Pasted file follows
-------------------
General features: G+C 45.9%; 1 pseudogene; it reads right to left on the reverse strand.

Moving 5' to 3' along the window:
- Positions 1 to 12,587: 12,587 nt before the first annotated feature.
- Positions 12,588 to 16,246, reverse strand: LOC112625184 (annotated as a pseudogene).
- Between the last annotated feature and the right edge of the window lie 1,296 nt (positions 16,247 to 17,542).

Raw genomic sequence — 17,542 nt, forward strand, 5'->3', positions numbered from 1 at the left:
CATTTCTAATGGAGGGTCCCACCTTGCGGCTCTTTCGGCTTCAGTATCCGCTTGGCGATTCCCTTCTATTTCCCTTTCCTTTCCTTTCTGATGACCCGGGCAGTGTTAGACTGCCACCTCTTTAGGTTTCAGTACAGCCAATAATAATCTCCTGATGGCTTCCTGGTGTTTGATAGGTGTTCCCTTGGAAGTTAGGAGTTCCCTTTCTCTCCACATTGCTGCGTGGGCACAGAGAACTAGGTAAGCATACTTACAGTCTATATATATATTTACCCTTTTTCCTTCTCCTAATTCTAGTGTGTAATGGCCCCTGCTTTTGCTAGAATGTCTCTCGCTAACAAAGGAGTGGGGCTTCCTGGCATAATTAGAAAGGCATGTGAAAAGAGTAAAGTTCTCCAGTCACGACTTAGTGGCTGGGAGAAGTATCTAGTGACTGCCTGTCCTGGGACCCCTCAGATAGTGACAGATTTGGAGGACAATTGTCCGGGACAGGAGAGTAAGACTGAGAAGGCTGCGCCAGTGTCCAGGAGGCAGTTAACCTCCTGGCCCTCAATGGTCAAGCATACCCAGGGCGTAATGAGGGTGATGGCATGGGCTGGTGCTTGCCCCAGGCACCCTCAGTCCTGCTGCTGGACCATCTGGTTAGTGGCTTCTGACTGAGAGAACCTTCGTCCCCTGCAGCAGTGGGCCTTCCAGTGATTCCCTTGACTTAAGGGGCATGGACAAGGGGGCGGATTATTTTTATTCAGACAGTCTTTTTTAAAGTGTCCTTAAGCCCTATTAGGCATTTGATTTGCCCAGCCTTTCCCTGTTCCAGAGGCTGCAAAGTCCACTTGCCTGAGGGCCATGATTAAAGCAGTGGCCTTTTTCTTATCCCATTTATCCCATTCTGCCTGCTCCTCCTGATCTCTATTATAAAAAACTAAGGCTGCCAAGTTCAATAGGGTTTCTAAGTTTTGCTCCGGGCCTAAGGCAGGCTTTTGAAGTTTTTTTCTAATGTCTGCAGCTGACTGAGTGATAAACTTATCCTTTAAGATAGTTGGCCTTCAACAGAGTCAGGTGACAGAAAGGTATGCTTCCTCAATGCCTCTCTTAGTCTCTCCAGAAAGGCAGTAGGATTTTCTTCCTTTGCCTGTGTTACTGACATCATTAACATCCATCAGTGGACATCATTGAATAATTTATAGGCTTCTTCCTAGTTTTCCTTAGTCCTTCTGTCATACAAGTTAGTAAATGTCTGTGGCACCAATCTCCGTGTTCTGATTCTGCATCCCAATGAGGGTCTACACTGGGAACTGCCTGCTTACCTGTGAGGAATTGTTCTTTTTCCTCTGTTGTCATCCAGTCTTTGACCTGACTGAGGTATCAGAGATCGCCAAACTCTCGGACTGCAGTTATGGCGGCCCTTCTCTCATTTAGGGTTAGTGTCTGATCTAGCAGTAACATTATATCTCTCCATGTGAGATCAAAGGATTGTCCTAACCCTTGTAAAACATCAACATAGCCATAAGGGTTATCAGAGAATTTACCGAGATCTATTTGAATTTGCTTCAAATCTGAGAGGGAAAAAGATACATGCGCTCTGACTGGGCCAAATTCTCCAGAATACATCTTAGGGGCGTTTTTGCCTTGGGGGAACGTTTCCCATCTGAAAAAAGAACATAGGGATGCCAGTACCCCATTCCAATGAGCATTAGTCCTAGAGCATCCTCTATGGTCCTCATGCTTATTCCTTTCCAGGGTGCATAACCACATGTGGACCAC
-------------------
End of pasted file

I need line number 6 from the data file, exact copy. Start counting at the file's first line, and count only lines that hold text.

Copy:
Raw genomic sequence — 17,542 nt, forward strand, 5'->3', positions numbered from 1 at the left: